Few of us will have the opportunity to see one of Thailand's Royal Barge Processions in person; they're only held every few years for occasions such as a coronation or historic anniversary. So, the next best choice is a visit to some of the most spectacular barges at the Royal National Barge Museum in Bangkok.
Part of the procession for the coronation of King Rama X in 2019
The 52 barges—it took me a bit of mental effort to view these long and graceful boats as barges—are rowed in the processions by over 2,000 oarsmen and hundreds of musicians, chanters and other staff in colorful uniforms, with the most attention given to the four special barges that carry the royal family and high officials. If you'd like to see what it looks like in action, here's a video from the 2012 celebration of the then-king's 84th birthday (7th cycle of 12 years) !
What is now a ceremonial event actually began in the 14th century as a military maneuver, with as many as 200 boats full of attacking soldiers, with the crew and army kept in sync by the beating drums. By the 18th century, peaceful processions were taking place beside the military purpose. When Burma invaded Thailand in 1767 and captured its old capital, the boats were burned.
The Thai forces, under General Taksin, who proclaimed himself King, established a new capital across from present-day Bangkok. One of the first tasks was building a new fleet, not for show, but for defense. In 1782, Taksin was succeeded by Chao Phaya Chakri, or Rama I. Rama I moved the capital across the river and founded Bangkok; the oldest of today's barges date to his time, such as the one below, which was rebuilt in 1968.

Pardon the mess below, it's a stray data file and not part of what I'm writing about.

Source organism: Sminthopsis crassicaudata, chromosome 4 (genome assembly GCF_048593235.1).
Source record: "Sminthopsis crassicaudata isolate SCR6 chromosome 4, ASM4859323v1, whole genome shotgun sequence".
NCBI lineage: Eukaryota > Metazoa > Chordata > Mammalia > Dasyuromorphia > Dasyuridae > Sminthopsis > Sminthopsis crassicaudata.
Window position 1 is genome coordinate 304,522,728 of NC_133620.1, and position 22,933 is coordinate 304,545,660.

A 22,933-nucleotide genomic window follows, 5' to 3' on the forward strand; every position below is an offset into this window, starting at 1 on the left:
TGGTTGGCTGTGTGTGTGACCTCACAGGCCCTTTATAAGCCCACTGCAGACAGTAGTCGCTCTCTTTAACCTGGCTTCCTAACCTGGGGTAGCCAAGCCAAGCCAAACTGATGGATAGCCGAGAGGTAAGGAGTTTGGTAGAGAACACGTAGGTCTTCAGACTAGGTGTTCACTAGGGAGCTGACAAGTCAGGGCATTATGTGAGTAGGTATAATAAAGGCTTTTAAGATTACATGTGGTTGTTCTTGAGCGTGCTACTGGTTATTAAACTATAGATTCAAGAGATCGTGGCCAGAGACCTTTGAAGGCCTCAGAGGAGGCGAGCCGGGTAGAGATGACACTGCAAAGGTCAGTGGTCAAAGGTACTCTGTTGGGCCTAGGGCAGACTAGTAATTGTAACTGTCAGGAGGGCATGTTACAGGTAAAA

Over the years, the succeeding monarchs had more barges built, while older ones were maintained. Designs and deities varied, with one constant: the King's personal barge carried a stylized swan's head at its prow, and was named Suphannahongsa; the present version was built in 1911.
George G recognized this view as our One-Clue Mystery this week
A variety of mythical and religious figures appear among the figureheads of the barges. Below, Asura-Wayuphak, a 'demon who eats the wind' on a barge from Rama I's time; a multi-headed 'serpent king' from 1914 and 'Lord Narai mounted on Garuda,' built for the 1996 50th anniversary of Rama IX's accession to the throne.
Seating areas on the barges, other than for the rowers, vary in size and ornateness.
Some of the barges carry shrines or pagodas rather than a seating section.
During World War II, Japanese forces used parts of Thailand and especially Bangkok's harbor for their war effort, and the port area and railyards were repeatedly bombed by Allied forces; in 1945, numbers of the royal barges were destroyed or damaged by bombs. While some were later rebuilt, the museum also displays remaining parts of some that weren't.
After the war, the King visited the royal dockyard and examined the barges. In 1952 he ordered a program of rebuilding and one new-build barge, although there hadn't been a procession since the 1932 coup that imposed a constitution on the monarchy. At present, there are 52 barges, eight of them on display in the museum which opened in 1974.
The barge processions didn't resume until 1957, when one was held to celebrate the 2500th anniversary of Buddhism. Another 25 years passed before the next, celebrating the 200th anniversary of Bangkok. There have been 16 in the forty years since then, but only half were full-scale.
The museum is located in a modern building along the Bangkok Noi canal, near its meeting with the Chao Phraya River. On the landward side, it's surrounded by a teeming neighborhood of small streets and narrow alleys, so your best bets are either Google maps in hand, or hiring one of the long-tail boats that can take you to the museum's pier.